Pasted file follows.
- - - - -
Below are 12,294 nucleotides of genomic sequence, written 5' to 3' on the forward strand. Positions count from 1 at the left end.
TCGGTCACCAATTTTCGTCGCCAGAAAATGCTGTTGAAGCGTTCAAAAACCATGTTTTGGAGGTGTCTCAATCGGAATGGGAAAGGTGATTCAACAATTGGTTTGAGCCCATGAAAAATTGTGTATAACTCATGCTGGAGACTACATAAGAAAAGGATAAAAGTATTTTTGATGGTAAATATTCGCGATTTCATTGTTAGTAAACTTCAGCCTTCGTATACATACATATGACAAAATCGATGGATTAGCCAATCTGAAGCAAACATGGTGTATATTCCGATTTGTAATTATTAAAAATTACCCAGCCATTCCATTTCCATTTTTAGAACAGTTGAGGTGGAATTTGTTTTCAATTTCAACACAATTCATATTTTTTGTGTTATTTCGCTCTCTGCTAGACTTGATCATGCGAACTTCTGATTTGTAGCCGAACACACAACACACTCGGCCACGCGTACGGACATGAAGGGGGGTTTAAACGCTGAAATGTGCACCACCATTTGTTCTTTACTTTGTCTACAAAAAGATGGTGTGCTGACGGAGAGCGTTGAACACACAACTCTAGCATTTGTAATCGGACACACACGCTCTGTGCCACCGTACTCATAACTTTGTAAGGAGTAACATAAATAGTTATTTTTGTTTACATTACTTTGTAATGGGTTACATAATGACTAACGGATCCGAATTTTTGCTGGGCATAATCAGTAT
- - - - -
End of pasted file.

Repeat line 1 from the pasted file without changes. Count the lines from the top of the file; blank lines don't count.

Below are 12,294 nucleotides of genomic sequence, written 5' to 3' on the forward strand. Positions count from 1 at the left end.